Antitrust lawyers working for the Department of Justice have been in contact with at least two companies in competition with Ticketmaster as part of the investigation into allegations of monopolistic behavior by that company and parent Live Nation Entertainment, according to reporting by Bloomberg. SeatGeek and Paciolan have both received requests for information as part of the probe, which became public during the fallout from the Taylor Swift Eras Tour ticket sales mess in the fall of 2022.

From Bloomberg:

The civil investigative demands, sent last month, seek details on the primary ticketing market — where companies sell tickets on behalf of an event provider — as well as the resale market, said the people who asked to remain anonymous to discuss a confidential probe. Closely held SeatGeek Inc. and Paciolan LLC both received the document requests, they said.

Neither company provided comment to Bloomberg regarding the requests for information regarding the probe. SeatGeek CEO Jack Groetzinger testified publicly before the Senate Judiciary Committee as part of a January hearing regarding competition concerns and allegations of anticompetitive behavior by Live Nation Entertainment and its ticketing subsidiary. “The only way to restore competition in this industry is to break up Ticketmaster and Live Nation,” he told the committee at that time.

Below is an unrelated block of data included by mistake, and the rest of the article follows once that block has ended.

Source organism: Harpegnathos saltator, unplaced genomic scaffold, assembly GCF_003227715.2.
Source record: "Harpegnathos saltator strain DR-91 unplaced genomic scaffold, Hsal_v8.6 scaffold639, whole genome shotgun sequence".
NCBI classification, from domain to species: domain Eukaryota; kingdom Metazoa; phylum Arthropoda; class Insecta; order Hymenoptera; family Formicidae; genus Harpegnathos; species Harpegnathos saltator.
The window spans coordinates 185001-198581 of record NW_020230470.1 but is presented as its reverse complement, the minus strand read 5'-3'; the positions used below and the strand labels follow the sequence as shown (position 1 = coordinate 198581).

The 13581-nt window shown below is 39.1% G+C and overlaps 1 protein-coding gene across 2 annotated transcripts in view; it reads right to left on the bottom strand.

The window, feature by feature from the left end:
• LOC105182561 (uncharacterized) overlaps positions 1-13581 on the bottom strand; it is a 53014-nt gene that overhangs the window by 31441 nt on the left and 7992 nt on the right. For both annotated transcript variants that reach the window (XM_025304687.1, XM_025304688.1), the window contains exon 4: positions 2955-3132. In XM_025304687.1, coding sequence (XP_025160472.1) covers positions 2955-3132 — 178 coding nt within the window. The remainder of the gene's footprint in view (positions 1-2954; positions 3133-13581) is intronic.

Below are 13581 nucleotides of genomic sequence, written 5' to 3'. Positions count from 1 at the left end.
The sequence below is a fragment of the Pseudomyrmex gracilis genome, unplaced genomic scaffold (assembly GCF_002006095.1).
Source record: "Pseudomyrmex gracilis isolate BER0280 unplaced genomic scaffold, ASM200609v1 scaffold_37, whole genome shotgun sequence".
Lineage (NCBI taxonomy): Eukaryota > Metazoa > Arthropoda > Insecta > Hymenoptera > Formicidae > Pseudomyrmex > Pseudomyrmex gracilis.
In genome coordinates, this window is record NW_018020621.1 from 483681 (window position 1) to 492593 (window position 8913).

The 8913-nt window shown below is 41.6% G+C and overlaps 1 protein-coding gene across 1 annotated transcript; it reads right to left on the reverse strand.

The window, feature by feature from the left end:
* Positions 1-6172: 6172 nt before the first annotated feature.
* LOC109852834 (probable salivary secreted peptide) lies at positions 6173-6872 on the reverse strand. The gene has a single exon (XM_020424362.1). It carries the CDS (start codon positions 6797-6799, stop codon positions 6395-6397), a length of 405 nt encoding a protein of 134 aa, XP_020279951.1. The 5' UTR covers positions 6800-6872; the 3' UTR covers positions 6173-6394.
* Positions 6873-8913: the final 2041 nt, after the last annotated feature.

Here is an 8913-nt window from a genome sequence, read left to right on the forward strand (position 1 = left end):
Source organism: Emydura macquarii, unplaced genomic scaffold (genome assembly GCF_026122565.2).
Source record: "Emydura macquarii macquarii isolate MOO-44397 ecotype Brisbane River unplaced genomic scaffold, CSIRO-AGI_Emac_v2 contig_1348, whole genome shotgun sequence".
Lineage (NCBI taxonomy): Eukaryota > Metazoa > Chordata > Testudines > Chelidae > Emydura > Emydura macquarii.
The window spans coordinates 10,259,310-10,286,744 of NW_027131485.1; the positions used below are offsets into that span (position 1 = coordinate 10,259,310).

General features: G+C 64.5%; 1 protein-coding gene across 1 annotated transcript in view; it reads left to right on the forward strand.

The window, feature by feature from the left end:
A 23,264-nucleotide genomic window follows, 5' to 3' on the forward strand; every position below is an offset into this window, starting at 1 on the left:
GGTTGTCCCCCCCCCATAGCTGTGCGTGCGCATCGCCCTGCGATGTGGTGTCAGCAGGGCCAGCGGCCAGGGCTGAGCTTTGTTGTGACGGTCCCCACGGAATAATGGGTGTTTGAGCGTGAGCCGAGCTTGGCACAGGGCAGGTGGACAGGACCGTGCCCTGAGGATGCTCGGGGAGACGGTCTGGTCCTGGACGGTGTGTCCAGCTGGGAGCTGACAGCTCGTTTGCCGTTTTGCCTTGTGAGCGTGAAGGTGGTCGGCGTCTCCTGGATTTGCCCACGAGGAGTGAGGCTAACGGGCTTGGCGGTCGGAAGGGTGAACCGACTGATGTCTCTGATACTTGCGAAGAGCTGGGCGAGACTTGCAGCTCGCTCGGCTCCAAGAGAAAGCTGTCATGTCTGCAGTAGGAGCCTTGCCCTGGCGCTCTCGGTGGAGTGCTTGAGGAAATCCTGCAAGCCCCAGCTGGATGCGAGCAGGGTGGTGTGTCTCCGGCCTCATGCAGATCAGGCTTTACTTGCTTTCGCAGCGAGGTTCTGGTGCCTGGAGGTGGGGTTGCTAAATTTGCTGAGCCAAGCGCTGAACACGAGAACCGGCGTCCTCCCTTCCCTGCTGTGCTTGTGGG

TFL and ATBS for ticketing professionals

SeatGeek has grown from its beginnings as a ticket resale search engine into a primary market ticketing competitor to Ticketmaster in recent years, though it is still miniscule by comparison. The company is the primary ticketing partner of a small but growing number of NBA, NFL, and NHL franchises, and has further deals on both the primary and secondary ticketing markets for Broadway shows, Major League Baseball, and college sports, including a recently inked partnership with Paciolan.

Paciolan is one of the major ticketing providers for NCAA sports, and was once owned by Ticketmaster, though it was spun off as part of the 2010 merger between Live Nation and Ticketmaster. It is now owned by Learfield.

The current DOJ investigation is far from the first time the company has been examined for allegations of anticompetitive behavior. Live Nation and Ticketmaster agreed to competition conditions as a part of the approval of their 2010 merger, and saw those conditions modified and extended after a settlement with the DOJ in 2019. This current investigation comes amid a renewed push by some lawmakers to better regulate the ticketing and entertainment industry, many of whom say the size and scope of the company leaves no room for meaningful competition, and stifles innovation, leading to poor consumer outcomes and higher prices.

As Bloomberg points out, many industry estimates put Ticketmaster as having around 80% of the primary ticketing market business in North America, with between 20-30% of the secondary market. Ticketmaster says the figure is much lower (50-60%) and is attempting to answer criticism by blaming ticket resale for all of the consumer issues in ticketing and asking lawmakers to regulate that side of the business rather than take action against its operations.